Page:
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I Love the Smell of Fossils in the Morning!

September 28, 2012

He ain’t got no distractions
Can’t hear those buzzers and bells.
Don’t see no lights a flashin’
Plays by sense of smell.

(Pete Townshend, Pinball Wizard)

Earlier this week, Dave Rudkin and I visited quite a number of outcrops in southern Ontario. We were looking for several things, but most of all we sought evidence of the sorts of unusual Ordovician fossils we have found in Manitoba at William Lake and Airport Cove. On the afternoon of the second day, as we crawled over yet another roadcut, I had a flash of intuition and suddenly said to Dave,

“We won’t find the fossils here. These rocks just don’t smell right.”

Because they really didn’t. I had recalled that there is a particular “tang” in the air when we hammer the rocks at William Lake and Airport Cove. Part of this tang may result from the strata at those sites being dolostone rather than limestone, but they also share a subtle aroma that is lacking at many other dolostone fossil sites. What that smell is I really don’t know, but it was entirely absent in the flat scent palette of these Ontario strata.

At William Lake, there is often ample opportunity to smell the rocks. Here, Debbie Thompson and Michael Cuggy work through one of our previous rubble heaps, while in the background I am examining a “new” dolostone bed.

You might think it odd that I would sniff rocks. I don’t  really go around purposefully inhaling these aromas, but doing this sort of paleontological work one really has no choice about it. The fossils are often tiny and obscure, and after you split the rock you have to get your nose right up to it as you peer through a hand lens. If the rock has a dust coating then the surface must be wetted to make the fossils visible, and if you aren’t near to one of the water pails you end up using spit instead. I have to admit that there have been times I have licked the surface of a rock in my hurry to see what a particular small fossil might be. So I know very well what those fossil-bearing strata smell like!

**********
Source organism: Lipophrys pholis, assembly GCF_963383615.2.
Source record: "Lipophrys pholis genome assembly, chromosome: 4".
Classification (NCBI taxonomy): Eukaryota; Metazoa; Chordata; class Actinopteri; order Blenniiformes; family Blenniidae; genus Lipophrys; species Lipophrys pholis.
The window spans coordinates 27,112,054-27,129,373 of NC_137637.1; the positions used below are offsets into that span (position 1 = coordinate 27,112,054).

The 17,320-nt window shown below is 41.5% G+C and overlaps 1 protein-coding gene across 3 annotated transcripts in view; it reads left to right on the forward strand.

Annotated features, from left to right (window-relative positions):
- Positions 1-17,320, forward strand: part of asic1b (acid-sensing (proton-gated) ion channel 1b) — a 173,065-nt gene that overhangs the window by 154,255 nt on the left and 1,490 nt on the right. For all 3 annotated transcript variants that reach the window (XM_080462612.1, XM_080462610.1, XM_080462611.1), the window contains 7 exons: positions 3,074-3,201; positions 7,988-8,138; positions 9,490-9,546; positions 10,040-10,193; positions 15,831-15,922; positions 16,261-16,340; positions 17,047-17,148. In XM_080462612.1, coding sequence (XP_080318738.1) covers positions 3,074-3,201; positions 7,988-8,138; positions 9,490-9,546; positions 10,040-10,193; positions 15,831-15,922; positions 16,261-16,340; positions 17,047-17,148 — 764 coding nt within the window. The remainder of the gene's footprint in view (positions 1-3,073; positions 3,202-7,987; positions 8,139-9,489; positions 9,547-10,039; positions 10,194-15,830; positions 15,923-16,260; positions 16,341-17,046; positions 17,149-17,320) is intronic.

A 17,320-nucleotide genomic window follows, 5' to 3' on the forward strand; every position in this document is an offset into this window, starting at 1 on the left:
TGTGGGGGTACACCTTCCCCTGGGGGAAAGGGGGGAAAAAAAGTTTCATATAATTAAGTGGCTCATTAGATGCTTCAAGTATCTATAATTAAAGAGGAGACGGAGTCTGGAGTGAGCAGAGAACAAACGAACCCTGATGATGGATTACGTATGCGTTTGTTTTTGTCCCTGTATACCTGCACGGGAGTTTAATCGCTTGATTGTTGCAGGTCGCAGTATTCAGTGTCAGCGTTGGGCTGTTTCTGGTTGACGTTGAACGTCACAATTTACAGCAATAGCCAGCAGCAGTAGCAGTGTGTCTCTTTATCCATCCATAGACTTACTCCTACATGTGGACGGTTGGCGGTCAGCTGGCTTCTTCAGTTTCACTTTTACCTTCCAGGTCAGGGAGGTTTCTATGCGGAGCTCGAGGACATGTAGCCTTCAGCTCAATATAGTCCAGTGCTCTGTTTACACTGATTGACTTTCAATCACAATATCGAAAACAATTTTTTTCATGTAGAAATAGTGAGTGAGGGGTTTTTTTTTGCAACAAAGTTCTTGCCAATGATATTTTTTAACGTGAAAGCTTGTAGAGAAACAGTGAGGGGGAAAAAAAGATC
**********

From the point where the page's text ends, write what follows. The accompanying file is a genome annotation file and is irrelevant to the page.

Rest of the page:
Other fossil sites also have distinctive smells, of course. In my scent memory, it is easy to conjure up the whiff of bitumen in the Eramosa lagerstätte of Ontario, the lime dust of the Tyndall Stone quarries in southern Manitoba, and the sulfurous pong of a pyrite-rich locality on the west coast of Newfoundland. Elsewhere, the rock-smell is obscured and overwhelmed by local factors. In some working quarries the pervasive odour may be the diesel fumes of operating machinery. There are places in the modern intertidal zone where the combination of salt and microbial scum completely masks whatever smell the rocks might have. And woe betide you if you need to work along a shore where purple sulfur bacteria have taken over the decomposition of seaweed mats!

In the field I often appear to have my nose stuck into the geological record. (photo © Dave Rudkin, Royal Ontario Museum)

Could it be at all useful to recognize that rocks bearing particular kinds of scents might also bear particular kinds of fossils? Given the limited olfactory abilities of humans, I doubt that we are ever going to find an unusual fossil site by smell alone. But perhaps the absence of a particular smell might be good negative evidence: it might tell us that a rock lacks the chemical makeup that would make it a likely host for fossils preserved in a particular way. Is it too much to hope that in the future we could train a fossil-sniffing beagle, which would rapidly scour outcrops for the faint spoor of long-passed eurypterids?